Jon Young currently contributes to Consequence of Sound and No Depression and has previously been a regular contributor to such publications as Trouser Press, Crawdaddy, Music and Sound Output, Request, Launch, SonicNet, Creem, Harp, Musician, Blender, Spin, Paste and Mother Jones. His preferred listening includes The Byrds, Billy Fury, Wynonie Harris, Billie Holiday, Howlin’ Wolf, The Kinks, Barbara Lynn, METZ, Thelonious Monk, Norma Jean, Charlie Parker, Doug Sahm, Raymond Scott, Del Shannon, Connie Smith, Speedy Ortiz, Dusty Springfield, Toots and the Maytals, Caetano Veloso and Hank Williams, among others. His career highlights include interviewing Del Shannon and meeting Doug and Bob McKenzie.
Dylan in Tokyo, reimagining the canon.
The Fab Four, reconfigured once again.
Jimi, knocking on the door of superstardom.
Jilian Medford plunges headlong into desperate longing and crushing heartache.
The King in all his glory, before the fall.
Mesmerizing Irish folk music, dressed up for today.
How Bob spent the pandemic.
The leader of La Luz pivots from groovy psychedelia to unplugged strangeness.
A tenor sax ace and Hammond B-3 queen team up to make feelgood soul jazz.
Bob’s 1997 return to form, remixed and supersized.
The King struts his stuff on big stages and goes small behind the scenes.
Jimi on the cusp of change, testing the boundaries of stardom.
A Fab Four masterwork, refurbished and expanded.
An underrated Nashville genius takes the spotlight in a dozen reissues.
Scruffy synths and existential despair add up to a mesmerizing debut.
An electrifying performer tackles rock’n’soul classics from Iggy Pop to Irma Thomas.
The fiery METZ frontman edges out of his comfort zone.
The lesser-known back pages of a Phil Spector star.
Ron and Russell Mael’s overlooked 21st-century gems.
Peerless dream pop from a Filipino-Argentinian magician.
Sly folk-pop trickster from New Zealand plays intriguing head games.
Glimmers of baroque pop brilliance, decades after “Walk Away Renee.”
A country legend rolls with changing times and reaffirms her greatness.
The King circa ‘71, still in fine voice, at a creative crossroads.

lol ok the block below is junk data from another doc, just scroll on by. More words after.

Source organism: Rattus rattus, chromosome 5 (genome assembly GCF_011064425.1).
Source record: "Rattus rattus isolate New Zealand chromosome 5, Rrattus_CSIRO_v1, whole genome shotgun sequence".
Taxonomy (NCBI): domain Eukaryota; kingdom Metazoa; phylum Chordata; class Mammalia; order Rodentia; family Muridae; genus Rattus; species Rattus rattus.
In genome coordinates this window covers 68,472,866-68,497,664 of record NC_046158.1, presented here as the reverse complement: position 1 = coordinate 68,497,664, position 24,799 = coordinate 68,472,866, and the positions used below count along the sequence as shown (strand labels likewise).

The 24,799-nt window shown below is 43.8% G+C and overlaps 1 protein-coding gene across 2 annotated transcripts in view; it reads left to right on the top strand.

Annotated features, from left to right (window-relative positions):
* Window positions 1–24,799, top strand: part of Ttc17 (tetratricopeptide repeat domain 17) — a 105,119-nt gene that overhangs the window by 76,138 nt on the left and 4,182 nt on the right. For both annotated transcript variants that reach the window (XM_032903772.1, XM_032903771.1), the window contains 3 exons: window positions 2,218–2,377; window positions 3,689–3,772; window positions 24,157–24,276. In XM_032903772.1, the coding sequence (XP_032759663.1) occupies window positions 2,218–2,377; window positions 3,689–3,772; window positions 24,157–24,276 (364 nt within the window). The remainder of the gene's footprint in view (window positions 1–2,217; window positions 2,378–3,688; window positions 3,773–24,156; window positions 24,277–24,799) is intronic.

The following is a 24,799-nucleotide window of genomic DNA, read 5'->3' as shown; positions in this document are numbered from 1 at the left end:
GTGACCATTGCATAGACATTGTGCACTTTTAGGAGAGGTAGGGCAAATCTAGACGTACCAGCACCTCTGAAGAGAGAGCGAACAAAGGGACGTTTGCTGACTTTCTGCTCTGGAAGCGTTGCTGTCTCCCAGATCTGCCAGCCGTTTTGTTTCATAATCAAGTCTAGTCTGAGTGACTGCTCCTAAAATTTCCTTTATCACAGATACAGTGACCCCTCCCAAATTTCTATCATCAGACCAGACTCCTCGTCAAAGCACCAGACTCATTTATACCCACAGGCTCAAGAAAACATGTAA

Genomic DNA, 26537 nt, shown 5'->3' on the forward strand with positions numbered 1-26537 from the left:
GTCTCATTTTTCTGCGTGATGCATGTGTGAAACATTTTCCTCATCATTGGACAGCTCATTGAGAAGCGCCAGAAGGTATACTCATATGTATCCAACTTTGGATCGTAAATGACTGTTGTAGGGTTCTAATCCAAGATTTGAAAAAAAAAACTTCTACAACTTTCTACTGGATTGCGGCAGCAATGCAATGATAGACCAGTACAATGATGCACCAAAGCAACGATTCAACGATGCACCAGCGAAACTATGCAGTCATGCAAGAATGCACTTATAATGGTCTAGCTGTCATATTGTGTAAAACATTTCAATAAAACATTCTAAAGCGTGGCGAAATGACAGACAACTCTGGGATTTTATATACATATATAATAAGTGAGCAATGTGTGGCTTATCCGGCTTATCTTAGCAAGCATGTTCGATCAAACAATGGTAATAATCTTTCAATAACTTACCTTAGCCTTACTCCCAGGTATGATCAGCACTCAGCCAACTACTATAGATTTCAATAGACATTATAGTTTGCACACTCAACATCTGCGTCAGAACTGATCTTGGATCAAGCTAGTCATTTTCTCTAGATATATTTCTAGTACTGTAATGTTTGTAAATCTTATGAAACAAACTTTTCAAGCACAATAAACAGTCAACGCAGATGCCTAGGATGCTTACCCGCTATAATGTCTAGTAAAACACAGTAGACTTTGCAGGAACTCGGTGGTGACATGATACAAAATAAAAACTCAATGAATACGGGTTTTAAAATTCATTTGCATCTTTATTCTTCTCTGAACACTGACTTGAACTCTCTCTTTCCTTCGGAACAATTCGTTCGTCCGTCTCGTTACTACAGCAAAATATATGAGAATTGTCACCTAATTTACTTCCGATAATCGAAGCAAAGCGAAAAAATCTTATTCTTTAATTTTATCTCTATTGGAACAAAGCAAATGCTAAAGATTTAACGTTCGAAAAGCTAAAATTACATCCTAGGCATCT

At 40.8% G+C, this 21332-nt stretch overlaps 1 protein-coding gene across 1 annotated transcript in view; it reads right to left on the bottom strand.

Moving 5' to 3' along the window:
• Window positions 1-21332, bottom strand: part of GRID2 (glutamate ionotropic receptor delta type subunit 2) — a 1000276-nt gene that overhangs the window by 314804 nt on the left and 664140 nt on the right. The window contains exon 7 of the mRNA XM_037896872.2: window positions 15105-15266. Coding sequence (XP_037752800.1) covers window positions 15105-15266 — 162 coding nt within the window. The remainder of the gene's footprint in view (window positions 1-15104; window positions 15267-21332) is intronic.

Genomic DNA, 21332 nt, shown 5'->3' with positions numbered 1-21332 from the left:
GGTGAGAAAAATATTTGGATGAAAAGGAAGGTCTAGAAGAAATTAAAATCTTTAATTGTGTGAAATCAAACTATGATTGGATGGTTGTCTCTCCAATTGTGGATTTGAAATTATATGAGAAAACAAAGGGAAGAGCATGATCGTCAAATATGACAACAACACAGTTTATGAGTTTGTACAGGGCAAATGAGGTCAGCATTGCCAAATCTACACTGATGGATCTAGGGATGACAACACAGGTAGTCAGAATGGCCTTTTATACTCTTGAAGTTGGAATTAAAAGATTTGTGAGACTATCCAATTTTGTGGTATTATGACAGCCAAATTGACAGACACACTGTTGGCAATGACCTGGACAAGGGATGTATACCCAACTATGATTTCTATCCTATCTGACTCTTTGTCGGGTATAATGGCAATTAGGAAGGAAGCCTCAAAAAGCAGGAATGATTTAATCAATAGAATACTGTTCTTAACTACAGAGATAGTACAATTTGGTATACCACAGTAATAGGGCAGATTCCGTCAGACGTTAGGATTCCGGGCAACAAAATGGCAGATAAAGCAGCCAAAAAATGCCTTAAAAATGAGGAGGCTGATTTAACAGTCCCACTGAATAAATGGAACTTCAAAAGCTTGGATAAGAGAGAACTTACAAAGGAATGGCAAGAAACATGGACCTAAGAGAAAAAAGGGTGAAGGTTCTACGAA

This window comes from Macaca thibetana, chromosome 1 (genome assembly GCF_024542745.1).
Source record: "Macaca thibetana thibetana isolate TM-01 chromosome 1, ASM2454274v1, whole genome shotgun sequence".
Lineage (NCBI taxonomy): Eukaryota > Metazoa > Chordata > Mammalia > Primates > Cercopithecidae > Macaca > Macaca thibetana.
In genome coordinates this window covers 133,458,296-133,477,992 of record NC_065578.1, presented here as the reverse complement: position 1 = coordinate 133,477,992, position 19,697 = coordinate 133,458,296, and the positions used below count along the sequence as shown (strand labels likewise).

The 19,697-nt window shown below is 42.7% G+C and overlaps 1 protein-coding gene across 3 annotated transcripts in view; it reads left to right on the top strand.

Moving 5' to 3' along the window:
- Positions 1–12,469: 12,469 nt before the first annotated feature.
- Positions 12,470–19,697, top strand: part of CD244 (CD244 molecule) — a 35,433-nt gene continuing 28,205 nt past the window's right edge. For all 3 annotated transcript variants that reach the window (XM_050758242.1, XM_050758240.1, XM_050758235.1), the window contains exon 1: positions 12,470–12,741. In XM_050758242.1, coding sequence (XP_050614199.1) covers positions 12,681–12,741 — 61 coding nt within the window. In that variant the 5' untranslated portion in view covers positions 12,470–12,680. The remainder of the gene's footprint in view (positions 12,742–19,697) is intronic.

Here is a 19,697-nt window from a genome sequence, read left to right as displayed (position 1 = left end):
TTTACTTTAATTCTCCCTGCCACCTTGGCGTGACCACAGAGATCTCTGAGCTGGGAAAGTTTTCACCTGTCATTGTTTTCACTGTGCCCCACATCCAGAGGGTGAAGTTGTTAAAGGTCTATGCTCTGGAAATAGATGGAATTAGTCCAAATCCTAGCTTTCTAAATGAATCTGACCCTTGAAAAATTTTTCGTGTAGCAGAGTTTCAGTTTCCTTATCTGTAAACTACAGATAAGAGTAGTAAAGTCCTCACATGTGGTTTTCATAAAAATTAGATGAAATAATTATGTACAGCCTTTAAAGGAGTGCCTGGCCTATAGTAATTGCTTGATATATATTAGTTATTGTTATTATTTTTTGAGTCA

A big voice infuses old soul sounds with modern urgency.
A pastel psychedelic haze, seasoned with notes of modern angst.
The long and winding road of the Fab Four’s most troubled album.
Soulful stars and wannabes, from Lloyd Price and The Clovers to Baby Dee and TNT Tribble.
Dylan chases inspiration every which way, never pausing to rest.
Elegant instrumental gems from the impeccably funky Memphis quartet.
Country cousins take a snort of disco and funk. Get out on the floor!
A Los Angeles institution crafts affectionate covers of hometown faves.
Worlds and generations collide, with breathtaking results.
A 2000 psychedelic gem from Argentina resurfaces in the material world.
Jay Som + Palehound = a gentle, idiosyncratic gem.
The Swamp Fox receives a thoughtful assist from Dan Auerbach.
Merrill Garbus mixes itchy music and restless social commentary to spark a revolution of the mind.
Copyright protection produces more enticing revelations from Bob’s endless back pages.
Stark, confessional tunes plus Omnichord equal unsettling intimacy.
A British pop great teams up with American producers to make timeless music.
An underrated album from a Big Apple provocateur gets refurbished.
James Osterberg through the years, profound and profane.
Gospel titans rock the house with spirit and soul, and everyone’s invited.
Jimi’s errant tangents yield fruit more than a half-century later.
Charlie Parker, Miles Davis and friends make beautiful, exotic noise.
The King meets the Nashville Cats in Music City. Fine country-pop ensues.